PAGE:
According to Emily Popovich, Rust-Oleum’s product manager for water-based coatings, the Sierra floors are best suited for mild-to-moderate environments such as common areas and warehouses. “With any water-based coatings you’re going to have tradeoffs,” she says, “but we think that for processors who are interested in becoming LEED-certified, these coatings offer some great benefits for certain areas of the plant. They don’t do everything, but what they do, they do well.”
Nanotechnology has already been used to a limited degree to embed antimicrobial substances into flooring materials; it may also prove to be effective for green floors as well, creating stronger bonds between substrates and top coats and providing greater elasticity and crack-resistance. “I think nanotechnology could hold a lot of promise for flooring materials,” comments Keith Kwasny. “It all comes down to chemistry.”
Tennant Co.’s four-product line of Eco-ProTekt floor coatings meets EPA VOC regulations and contain less solvents than is usual for coatings, which means less evaporation and potential for contamination. They’re also “virtually odor-free,” according to the manufacturer, and thus can be applied during normal operating hours. The coatings feature extreme thermal stability (-330
Food & Beverage Industry Flooring SuppliersAtlas Minerals & Chemicals Inc.
1227 Valley Rd., P.O. Box 38
Mertztown, PA 19539-0038
BASF Building Systems/Performance Flooring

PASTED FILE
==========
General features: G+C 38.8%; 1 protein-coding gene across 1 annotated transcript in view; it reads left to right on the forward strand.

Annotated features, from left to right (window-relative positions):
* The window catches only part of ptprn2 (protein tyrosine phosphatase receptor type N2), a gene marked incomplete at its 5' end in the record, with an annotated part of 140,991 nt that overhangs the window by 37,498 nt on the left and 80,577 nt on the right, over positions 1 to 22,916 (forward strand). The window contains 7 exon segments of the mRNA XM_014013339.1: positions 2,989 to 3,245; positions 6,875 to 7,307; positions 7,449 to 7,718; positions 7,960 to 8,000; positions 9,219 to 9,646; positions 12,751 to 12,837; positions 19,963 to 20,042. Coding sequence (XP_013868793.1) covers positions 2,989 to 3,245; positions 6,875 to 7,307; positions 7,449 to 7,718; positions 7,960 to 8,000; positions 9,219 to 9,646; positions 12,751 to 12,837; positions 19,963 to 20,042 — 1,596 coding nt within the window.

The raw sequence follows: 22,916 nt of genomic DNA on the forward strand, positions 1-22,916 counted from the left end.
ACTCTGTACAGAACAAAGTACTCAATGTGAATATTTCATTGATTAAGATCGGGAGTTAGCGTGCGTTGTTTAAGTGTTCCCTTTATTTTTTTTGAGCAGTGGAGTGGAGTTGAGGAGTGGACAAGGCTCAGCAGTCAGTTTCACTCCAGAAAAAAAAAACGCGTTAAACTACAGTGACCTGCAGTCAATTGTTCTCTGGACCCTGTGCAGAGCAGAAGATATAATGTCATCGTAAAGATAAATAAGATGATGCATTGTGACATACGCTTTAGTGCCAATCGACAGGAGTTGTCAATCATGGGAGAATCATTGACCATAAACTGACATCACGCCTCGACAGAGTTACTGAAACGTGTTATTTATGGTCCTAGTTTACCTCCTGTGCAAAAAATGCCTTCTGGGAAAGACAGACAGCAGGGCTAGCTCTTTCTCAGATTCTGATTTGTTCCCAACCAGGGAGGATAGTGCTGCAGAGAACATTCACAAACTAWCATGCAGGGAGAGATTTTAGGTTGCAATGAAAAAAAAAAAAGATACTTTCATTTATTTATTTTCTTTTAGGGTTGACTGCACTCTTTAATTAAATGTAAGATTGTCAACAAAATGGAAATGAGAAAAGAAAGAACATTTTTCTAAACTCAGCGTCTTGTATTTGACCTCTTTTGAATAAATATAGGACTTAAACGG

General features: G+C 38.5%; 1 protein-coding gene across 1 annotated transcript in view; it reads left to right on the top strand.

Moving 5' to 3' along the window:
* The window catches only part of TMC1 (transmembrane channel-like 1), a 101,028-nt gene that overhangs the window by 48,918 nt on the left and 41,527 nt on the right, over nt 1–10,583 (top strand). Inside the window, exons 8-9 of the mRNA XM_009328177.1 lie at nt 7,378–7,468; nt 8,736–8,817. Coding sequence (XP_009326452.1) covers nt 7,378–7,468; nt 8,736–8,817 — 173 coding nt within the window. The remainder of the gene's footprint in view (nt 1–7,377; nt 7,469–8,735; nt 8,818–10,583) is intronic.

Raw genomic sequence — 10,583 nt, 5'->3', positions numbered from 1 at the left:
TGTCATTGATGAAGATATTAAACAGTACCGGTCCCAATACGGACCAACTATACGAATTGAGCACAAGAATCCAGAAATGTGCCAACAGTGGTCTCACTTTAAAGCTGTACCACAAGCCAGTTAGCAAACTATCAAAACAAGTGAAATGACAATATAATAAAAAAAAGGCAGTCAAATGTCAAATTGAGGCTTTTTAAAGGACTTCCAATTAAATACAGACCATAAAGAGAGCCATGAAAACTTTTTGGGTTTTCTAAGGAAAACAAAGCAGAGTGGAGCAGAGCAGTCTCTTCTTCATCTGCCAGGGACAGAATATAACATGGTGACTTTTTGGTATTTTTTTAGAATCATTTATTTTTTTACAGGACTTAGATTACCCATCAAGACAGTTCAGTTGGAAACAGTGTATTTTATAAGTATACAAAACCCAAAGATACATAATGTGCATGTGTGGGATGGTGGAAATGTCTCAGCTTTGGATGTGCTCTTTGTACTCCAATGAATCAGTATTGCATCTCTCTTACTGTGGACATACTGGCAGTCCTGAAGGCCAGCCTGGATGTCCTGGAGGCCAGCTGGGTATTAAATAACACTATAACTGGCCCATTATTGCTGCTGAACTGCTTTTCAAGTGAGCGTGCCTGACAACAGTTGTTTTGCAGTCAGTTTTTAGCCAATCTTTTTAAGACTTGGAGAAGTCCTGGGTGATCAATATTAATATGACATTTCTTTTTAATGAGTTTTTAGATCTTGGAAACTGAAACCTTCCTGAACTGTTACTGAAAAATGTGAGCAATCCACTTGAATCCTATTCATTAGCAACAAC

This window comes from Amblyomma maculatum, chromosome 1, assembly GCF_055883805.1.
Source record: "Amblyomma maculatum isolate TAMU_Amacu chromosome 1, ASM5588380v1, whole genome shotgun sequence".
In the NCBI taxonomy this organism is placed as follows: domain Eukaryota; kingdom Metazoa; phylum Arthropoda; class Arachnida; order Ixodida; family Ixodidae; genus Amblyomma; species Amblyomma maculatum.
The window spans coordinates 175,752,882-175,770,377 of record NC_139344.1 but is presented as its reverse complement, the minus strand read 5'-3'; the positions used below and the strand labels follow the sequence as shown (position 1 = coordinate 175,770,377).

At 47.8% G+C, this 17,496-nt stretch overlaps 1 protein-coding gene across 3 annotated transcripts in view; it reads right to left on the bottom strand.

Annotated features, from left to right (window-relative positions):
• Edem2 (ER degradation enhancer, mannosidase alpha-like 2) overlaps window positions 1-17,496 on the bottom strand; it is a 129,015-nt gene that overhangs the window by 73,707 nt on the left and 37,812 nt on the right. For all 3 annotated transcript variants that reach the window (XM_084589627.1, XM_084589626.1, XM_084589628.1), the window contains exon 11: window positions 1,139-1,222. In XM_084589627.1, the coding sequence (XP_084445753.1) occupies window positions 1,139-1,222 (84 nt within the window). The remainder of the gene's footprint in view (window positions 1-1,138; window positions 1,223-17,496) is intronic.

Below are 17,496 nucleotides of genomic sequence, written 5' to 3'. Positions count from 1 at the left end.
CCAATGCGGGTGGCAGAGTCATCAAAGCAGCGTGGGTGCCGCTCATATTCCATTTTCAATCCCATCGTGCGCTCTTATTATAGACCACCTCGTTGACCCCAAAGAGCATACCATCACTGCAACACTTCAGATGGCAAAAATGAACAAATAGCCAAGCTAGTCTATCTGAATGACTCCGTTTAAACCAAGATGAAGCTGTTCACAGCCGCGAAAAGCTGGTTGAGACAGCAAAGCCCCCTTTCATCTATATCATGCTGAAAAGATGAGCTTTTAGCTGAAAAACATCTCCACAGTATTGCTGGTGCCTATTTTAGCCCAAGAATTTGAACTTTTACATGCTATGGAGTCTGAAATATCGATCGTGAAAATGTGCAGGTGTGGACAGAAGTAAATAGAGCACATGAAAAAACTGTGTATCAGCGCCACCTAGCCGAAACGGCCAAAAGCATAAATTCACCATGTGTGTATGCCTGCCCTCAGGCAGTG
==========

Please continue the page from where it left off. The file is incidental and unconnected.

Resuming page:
889 Valley Park Dr.
Shakopee, MN 55379
1450 Hoff Industrial Dr.
O’Fallon, MO 63366
CornerStone Flooring & Linings
750 Patrick Place
Brownsburg, IN 46112
Corro-Shield International, Inc.
10548 Lunt Ave.
Rosemont, IL 60018
140 Valley Road
Roselle Park, NJ 07204
95 Goodwin St.
East Hartford, CT 06108
800 Vista Avenue S.E.
Massillon, OH 44646-7937
Garon Products, Inc.
P.O. Box 1924, Wall, NJ 07719-1924
ITW Polymer Technologies
PO Box 128, Spencerport, NY 14559
Kalman Floor Company, Inc.
1202 Bergen Parkway #110
Evergreen, CO 80439
24535 Hallwood Ct.
Farmington Hills, MI 48735
Rust-Oleum Corp. Industrial Business Group
11 Hawthorn Pkwy., Vernon Hills, IL 60061
101 Prospect Ave.
Cleveland, OH 44115
201 Polito Ave., Lyndhurst, NJ 07071
SlipNOT® Metal Safety Flooring
2545 Beaufait St., Detroit, MI 48207
One Park Ave.
Maple Shade, NJ 08052
5689 W. 73rd St., Indianapolis, IN 46278
701 N. Lilac Dr.
Minneapolis, MN 55422-1452
1191 Wheeling Rd., Wheeling, IL 60090
For a complete list of flooring suppliers,
see Food Master or visit